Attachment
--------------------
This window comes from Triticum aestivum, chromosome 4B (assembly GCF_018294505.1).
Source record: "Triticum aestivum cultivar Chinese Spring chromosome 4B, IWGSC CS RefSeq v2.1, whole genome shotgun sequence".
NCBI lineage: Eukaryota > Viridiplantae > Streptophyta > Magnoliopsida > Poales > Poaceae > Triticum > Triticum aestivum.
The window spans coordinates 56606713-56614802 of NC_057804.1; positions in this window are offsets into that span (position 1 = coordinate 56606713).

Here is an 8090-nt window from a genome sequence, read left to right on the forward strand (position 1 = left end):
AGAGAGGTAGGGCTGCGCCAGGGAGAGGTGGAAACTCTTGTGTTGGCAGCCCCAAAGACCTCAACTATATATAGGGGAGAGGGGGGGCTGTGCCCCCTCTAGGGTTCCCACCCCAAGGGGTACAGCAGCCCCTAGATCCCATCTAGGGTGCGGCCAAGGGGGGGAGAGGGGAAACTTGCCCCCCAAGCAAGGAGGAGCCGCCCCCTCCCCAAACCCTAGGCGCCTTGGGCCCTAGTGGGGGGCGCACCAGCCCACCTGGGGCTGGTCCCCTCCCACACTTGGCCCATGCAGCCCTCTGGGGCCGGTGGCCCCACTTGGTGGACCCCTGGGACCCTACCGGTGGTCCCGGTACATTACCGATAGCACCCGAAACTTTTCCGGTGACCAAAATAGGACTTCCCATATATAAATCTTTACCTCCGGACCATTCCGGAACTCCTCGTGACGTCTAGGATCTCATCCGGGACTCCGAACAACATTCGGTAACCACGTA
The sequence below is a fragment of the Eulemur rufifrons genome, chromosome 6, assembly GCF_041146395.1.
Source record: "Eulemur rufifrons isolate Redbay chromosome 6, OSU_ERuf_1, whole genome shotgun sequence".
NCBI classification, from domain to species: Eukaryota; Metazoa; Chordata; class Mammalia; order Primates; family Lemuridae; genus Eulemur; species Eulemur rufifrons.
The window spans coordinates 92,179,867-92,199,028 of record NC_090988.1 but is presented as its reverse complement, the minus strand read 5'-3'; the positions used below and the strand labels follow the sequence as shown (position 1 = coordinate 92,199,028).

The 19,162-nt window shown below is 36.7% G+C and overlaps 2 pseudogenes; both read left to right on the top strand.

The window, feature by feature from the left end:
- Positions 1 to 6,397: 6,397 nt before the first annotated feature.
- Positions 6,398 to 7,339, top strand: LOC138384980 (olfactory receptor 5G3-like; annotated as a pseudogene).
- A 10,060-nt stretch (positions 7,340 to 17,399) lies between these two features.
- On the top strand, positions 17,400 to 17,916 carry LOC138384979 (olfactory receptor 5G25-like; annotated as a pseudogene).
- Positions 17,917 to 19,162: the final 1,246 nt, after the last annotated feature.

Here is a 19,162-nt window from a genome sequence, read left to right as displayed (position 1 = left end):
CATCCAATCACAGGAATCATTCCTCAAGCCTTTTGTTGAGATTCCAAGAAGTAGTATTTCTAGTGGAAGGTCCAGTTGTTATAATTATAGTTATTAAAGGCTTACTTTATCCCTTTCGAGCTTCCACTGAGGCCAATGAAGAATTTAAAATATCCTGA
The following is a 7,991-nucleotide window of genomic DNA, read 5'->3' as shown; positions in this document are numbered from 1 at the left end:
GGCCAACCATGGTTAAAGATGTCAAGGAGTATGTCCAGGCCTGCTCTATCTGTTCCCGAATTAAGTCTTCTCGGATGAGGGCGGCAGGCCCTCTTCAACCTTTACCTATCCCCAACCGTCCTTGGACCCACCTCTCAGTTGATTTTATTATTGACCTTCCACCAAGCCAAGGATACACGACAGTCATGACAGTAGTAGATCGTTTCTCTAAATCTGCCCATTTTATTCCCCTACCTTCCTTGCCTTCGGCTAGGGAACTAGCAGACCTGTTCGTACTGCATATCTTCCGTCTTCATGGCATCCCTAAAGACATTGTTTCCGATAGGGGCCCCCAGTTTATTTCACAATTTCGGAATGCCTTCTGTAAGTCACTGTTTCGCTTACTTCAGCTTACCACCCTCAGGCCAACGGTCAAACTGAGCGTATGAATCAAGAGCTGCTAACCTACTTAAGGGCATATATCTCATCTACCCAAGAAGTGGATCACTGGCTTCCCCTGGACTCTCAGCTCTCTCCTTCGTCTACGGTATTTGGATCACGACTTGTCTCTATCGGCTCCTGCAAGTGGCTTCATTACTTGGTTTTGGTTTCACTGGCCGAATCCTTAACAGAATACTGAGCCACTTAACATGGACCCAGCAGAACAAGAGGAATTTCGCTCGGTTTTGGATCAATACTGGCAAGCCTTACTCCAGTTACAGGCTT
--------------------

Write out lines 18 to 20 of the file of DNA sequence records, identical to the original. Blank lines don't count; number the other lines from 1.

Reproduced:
Here is a 19,162-nt window from a genome sequence, read left to right as displayed (position 1 = left end):
CATCCAATCACAGGAATCATTCCTCAAGCCTTTTGTTGAGATTCCAAGAAGTAGTATTTCTAGTGGAAGGTCCAGTTGTTATAATTATAGTTATTAAAGGCTTACTTTATCCCTTTCGAGCTTCCACTGAGGCCAATGAAGAATTTAAAATATCCTGA
The following is a 7,991-nucleotide window of genomic DNA, read 5'->3' as shown; positions in this document are numbered from 1 at the left end: